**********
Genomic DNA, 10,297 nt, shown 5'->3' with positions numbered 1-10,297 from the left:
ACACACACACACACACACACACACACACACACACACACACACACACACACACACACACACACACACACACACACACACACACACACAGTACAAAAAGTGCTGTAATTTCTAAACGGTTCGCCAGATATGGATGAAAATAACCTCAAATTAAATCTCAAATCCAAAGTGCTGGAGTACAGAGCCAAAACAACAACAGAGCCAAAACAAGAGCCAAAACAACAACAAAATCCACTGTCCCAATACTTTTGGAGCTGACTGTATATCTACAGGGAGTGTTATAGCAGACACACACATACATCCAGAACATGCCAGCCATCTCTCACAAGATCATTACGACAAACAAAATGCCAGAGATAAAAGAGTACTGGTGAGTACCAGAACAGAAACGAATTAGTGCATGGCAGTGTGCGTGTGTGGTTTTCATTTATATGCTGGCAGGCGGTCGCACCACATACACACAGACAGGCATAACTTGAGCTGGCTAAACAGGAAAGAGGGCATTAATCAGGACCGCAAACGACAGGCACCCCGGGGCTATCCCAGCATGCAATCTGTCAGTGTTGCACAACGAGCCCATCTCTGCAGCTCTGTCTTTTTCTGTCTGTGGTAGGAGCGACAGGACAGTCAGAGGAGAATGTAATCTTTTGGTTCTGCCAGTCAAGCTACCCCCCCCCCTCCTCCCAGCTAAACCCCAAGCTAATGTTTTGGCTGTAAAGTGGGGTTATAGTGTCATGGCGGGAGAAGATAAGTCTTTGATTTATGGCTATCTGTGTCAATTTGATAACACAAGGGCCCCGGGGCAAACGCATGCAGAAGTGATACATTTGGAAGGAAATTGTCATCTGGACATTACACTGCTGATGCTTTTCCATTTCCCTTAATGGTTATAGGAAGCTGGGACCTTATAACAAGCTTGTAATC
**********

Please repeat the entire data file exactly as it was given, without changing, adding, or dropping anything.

Genomic DNA, 10,297 nt, shown 5'->3' with positions numbered 1-10,297 from the left:
ACACACACACACACACACACACACACACACACACACACACACACACACACACACACACACACACACACACACACACACACACACACAGTACAAAAAGTGCTGTAATTTCTAAACGGTTCGCCAGATATGGATGAAAATAACCTCAAATTAAATCTCAAATCCAAAGTGCTGGAGTACAGAGCCAAAACAACAACAGAGCCAAAACAAGAGCCAAAACAACAACAAAATCCACTGTCCCAATACTTTTGGAGCTGACTGTATATCTACAGGGAGTGTTATAGCAGACACACACATACATCCAGAACATGCCAGCCATCTCTCACAAGATCATTACGACAAACAAAATGCCAGAGATAAAAGAGTACTGGTGAGTACCAGAACAGAAACGAATTAGTGCATGGCAGTGTGCGTGTGTGGTTTTCATTTATATGCTGGCAGGCGGTCGCACCACATACACACAGACAGGCATAACTTGAGCTGGCTAAACAGGAAAGAGGGCATTAATCAGGACCGCAAACGACAGGCACCCCGGGGCTATCCCAGCATGCAATCTGTCAGTGTTGCACAACGAGCCCATCTCTGCAGCTCTGTCTTTTTCTGTCTGTGGTAGGAGCGACAGGACAGTCAGAGGAGAATGTAATCTTTTGGTTCTGCCAGTCAAGCTACCCCCCCCCCTCCTCCCAGCTAAACCCCAAGCTAATGTTTTGGCTGTAAAGTGGGGTTATAGTGTCATGGCGGGAGAAGATAAGTCTTTGATTTATGGCTATCTGTGTCAATTTGATAACACAAGGGCCCCGGGGCAAACGCATGCAGAAGTGATACATTTGGAAGGAAATTGTCATCTGGACATTACACTGCTGATGCTTTTCCATTTCCCTTAATGGTTATAGGAAGCTGGGACCTTATAACAAGCTTGTAATC